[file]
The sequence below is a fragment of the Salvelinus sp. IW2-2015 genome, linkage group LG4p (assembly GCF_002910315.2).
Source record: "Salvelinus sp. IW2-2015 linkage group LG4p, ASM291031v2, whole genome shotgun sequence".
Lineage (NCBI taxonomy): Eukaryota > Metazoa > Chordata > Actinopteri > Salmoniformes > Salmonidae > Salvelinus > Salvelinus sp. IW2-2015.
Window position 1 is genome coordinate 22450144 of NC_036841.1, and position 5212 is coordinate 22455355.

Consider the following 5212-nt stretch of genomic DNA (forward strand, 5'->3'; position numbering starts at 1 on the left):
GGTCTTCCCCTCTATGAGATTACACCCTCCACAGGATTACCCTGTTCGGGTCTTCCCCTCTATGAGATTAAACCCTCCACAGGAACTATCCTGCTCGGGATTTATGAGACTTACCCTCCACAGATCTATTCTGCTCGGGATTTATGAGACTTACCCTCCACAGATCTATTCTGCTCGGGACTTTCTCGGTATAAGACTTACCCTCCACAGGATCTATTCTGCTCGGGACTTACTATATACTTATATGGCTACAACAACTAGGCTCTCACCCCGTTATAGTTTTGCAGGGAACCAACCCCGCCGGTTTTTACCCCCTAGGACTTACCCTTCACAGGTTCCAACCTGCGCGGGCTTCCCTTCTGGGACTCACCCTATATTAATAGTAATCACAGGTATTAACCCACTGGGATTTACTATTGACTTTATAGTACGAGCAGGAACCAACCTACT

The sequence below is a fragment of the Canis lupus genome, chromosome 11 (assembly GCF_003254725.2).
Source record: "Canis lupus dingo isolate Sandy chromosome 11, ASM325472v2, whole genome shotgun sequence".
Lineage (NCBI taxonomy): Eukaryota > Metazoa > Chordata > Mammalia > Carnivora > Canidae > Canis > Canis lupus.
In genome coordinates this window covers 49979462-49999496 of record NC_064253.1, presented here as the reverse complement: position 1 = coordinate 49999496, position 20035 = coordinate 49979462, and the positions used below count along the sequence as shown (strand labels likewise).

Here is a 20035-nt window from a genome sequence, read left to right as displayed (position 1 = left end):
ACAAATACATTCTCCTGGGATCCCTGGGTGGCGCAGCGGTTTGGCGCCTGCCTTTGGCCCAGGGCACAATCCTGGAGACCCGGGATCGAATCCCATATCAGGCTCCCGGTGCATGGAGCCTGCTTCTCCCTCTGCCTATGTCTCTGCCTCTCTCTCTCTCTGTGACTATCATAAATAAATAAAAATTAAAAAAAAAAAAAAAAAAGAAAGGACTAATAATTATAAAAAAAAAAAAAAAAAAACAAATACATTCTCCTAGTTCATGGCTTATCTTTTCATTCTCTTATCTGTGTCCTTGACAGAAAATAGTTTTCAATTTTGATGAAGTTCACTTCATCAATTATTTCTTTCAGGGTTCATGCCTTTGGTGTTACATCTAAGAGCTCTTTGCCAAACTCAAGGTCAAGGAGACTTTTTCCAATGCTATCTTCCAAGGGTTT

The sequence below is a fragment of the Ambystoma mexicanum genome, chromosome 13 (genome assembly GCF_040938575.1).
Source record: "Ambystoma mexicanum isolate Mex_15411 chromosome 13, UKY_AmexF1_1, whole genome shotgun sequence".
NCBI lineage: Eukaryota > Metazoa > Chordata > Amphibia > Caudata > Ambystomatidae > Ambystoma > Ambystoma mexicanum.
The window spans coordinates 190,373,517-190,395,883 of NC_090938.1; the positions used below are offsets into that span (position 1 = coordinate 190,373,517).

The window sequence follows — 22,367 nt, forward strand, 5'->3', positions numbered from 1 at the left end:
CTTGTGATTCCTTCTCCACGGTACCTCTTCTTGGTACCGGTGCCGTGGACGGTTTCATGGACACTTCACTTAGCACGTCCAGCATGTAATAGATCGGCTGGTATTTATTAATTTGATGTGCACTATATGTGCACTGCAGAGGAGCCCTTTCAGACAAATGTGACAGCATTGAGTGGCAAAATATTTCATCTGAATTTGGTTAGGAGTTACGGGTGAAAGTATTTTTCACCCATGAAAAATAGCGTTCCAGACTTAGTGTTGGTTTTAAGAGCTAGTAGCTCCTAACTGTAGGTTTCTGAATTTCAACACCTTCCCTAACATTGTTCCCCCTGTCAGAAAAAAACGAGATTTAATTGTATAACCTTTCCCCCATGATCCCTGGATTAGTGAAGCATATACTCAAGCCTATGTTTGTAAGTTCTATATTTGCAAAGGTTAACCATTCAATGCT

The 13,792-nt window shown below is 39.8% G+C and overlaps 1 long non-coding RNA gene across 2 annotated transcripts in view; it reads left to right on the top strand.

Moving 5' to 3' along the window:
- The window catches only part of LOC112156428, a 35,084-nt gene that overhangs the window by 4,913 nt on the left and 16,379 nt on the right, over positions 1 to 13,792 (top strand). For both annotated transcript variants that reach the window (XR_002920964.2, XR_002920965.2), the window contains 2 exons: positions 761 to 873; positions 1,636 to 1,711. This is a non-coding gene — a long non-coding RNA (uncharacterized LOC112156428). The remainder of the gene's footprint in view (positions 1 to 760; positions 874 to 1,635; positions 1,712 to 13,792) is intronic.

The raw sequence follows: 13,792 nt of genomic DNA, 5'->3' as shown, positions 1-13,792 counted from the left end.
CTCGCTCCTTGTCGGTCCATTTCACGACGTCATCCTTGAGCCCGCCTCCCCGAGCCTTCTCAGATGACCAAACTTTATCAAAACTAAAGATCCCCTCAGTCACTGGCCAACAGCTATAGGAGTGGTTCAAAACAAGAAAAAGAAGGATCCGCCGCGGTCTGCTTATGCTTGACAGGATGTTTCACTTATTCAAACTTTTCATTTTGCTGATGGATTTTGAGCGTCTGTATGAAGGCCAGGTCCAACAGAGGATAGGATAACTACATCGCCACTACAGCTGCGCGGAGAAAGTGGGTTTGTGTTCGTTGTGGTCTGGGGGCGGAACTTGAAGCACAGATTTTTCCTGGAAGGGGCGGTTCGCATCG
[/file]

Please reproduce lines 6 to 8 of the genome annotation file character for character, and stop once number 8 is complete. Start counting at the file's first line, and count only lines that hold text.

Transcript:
GGTCTTCCCCTCTATGAGATTACACCCTCCACAGGATTACCCTGTTCGGGTCTTCCCCTCTATGAGATTAAACCCTCCACAGGAACTATCCTGCTCGGGATTTATGAGACTTACCCTCCACAGATCTATTCTGCTCGGGATTTATGAGACTTACCCTCCACAGATCTATTCTGCTCGGGACTTTCTCGGTATAAGACTTACCCTCCACAGGATCTATTCTGCTCGGGACTTACTATATACTTATATGGCTACAACAACTAGGCTCTCACCCCGTTATAGTTTTGCAGGGAACCAACCCCGCCGGTTTTTACCCCCTAGGACTTACCCTTCACAGGTTCCAACCTGCGCGGGCTTCCCTTCTGGGACTCACCCTATATTAATAGTAATCACAGGTATTAACCCACTGGGATTTACTATTGACTTTATAGTACGAGCAGGAACCAACCTACT

The sequence below is a fragment of the Canis lupus genome, chromosome 11 (assembly GCF_003254725.2).
Source record: "Canis lupus dingo isolate Sandy chromosome 11, ASM325472v2, whole genome shotgun sequence".